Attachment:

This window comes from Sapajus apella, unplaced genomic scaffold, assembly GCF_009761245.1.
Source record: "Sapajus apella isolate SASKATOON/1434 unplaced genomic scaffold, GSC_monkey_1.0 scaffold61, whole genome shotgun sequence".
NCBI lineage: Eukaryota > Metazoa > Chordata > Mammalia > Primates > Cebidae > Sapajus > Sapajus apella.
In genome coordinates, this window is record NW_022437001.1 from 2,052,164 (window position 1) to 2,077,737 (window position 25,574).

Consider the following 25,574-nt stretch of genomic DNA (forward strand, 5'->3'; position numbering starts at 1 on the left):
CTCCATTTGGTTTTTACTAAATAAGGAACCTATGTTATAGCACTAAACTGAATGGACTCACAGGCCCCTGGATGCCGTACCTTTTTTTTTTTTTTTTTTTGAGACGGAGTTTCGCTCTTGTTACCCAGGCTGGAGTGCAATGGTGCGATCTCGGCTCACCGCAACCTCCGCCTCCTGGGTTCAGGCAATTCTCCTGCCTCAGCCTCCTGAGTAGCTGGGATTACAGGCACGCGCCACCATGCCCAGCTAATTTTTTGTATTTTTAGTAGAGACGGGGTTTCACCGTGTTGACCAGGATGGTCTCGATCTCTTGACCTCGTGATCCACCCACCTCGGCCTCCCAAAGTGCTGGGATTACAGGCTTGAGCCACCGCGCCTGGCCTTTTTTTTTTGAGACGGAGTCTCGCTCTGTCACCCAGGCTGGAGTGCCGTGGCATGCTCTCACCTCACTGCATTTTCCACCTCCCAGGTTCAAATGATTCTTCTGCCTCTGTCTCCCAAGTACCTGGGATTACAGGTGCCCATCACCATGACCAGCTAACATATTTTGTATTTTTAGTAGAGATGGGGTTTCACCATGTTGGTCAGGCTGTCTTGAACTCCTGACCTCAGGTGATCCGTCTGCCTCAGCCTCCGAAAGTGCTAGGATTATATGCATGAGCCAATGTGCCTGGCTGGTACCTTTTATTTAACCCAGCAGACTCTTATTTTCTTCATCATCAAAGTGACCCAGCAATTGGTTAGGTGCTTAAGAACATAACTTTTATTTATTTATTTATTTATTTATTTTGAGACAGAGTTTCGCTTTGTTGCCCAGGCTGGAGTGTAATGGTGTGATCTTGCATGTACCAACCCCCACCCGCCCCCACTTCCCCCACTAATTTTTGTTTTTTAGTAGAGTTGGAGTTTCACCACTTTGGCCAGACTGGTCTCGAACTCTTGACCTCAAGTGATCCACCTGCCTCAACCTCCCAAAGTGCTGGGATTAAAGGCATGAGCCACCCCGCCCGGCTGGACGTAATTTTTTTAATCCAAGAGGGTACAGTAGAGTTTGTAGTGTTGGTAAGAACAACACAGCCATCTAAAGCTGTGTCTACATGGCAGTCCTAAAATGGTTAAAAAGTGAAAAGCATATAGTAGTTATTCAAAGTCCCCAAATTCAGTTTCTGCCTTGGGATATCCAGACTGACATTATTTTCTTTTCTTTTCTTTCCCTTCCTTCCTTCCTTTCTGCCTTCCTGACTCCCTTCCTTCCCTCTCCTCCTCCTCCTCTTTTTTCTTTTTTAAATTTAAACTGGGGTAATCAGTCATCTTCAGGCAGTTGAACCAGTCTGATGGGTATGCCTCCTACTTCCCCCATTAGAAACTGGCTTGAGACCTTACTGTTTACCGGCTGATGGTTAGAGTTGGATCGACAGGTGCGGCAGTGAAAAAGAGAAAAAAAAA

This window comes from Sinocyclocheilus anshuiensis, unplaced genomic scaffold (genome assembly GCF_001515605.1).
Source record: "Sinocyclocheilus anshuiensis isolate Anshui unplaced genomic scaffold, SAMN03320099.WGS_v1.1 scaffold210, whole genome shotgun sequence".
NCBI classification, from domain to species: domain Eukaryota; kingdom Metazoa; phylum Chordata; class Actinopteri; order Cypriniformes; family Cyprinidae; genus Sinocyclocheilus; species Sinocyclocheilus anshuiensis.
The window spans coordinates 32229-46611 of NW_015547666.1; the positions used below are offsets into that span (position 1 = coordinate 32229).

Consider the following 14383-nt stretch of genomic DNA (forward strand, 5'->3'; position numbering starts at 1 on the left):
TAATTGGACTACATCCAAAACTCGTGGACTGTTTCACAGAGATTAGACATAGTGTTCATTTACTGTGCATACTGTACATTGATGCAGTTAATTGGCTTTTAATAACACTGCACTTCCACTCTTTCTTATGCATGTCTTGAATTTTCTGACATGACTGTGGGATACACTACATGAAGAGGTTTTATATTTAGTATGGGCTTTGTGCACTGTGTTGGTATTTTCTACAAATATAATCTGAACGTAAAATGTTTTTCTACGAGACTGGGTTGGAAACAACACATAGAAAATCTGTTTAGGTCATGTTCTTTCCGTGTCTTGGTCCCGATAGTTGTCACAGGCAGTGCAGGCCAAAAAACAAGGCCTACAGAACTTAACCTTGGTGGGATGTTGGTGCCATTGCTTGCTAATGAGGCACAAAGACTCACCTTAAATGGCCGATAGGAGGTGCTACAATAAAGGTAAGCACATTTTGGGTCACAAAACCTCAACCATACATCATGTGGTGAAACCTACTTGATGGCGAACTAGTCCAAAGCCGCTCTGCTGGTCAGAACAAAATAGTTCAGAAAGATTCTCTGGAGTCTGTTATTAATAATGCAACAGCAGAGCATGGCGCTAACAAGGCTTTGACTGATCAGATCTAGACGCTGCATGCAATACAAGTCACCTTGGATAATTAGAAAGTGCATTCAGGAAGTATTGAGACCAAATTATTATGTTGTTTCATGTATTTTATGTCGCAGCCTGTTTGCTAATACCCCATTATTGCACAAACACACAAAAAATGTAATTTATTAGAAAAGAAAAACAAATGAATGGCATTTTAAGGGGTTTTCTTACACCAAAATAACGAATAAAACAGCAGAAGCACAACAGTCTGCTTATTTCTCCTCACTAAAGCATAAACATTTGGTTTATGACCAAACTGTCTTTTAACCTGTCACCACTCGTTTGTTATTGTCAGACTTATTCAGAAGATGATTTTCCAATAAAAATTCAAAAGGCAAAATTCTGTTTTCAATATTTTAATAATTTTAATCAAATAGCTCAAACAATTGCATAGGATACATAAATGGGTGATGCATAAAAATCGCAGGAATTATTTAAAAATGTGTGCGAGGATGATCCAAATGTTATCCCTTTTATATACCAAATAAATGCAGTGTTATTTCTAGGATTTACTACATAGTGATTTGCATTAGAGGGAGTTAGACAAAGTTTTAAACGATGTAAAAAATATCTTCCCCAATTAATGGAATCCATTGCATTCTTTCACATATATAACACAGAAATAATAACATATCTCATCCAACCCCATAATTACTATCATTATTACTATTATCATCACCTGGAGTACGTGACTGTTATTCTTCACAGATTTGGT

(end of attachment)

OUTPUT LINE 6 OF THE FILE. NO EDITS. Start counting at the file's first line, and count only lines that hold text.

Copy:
CTCCATTTGGTTTTTACTAAATAAGGAACCTATGTTATAGCACTAAACTGAATGGACTCACAGGCCCCTGGATGCCGTACCTTTTTTTTTTTTTTTTTTTGAGACGGAGTTTCGCTCTTGTTACCCAGGCTGGAGTGCAATGGTGCGATCTCGGCTCACCGCAACCTCCGCCTCCTGGGTTCAGGCAATTCTCCTGCCTCAGCCTCCTGAGTAGCTGGGATTACAGGCACGCGCCACCATGCCCAGCTAATTTTTTGTATTTTTAGTAGAGACGGGGTTTCACCGTGTTGACCAGGATGGTCTCGATCTCTTGACCTCGTGATCCACCCACCTCGGCCTCCCAAAGTGCTGGGATTACAGGCTTGAGCCACCGCGCCTGGCCTTTTTTTTTTGAGACGGAGTCTCGCTCTGTCACCCAGGCTGGAGTGCCGTGGCATGCTCTCACCTCACTGCATTTTCCACCTCCCAGGTTCAAATGATTCTTCTGCCTCTGTCTCCCAAGTACCTGGGATTACAGGTGCCCATCACCATGACCAGCTAACATATTTTGTATTTTTAGTAGAGATGGGGTTTCACCATGTTGGTCAGGCTGTCTTGAACTCCTGACCTCAGGTGATCCGTCTGCCTCAGCCTCCGAAAGTGCTAGGATTATATGCATGAGCCAATGTGCCTGGCTGGTACCTTTTATTTAACCCAGCAGACTCTTATTTTCTTCATCATCAAAGTGACCCAGCAATTGGTTAGGTGCTTAAGAACATAACTTTTATTTATTTATTTATTTATTTATTTTGAGACAGAGTTTCGCTTTGTTGCCCAGGCTGGAGTGTAATGGTGTGATCTTGCATGTACCAACCCCCACCCGCCCCCACTTCCCCCACTAATTTTTGTTTTTTAGTAGAGTTGGAGTTTCACCACTTTGGCCAGACTGGTCTCGAACTCTTGACCTCAAGTGATCCACCTGCCTCAACCTCCCAAAGTGCTGGGATTAAAGGCATGAGCCACCCCGCCCGGCTGGACGTAATTTTTTTAATCCAAGAGGGTACAGTAGAGTTTGTAGTGTTGGTAAGAACAACACAGCCATCTAAAGCTGTGTCTACATGGCAGTCCTAAAATGGTTAAAAAGTGAAAAGCATATAGTAGTTATTCAAAGTCCCCAAATTCAGTTTCTGCCTTGGGATATCCAGACTGACATTATTTTCTTTTCTTTTCTTTCCCTTCCTTCCTTCCTTTCTGCCTTCCTGACTCCCTTCCTTCCCTCTCCTCCTCCTCCTCTTTTTTCTTTTTTAAATTTAAACTGGGGTAATCAGTCATCTTCAGGCAGTTGAACCAGTCTGATGGGTATGCCTCCTACTTCCCCCATTAGAAACTGGCTTGAGACCTTACTGTTTACCGGCTGATGGTTAGAGTTGGATCGACAGGTGCGGCAGTGAAAAAGAGAAAAAAAAA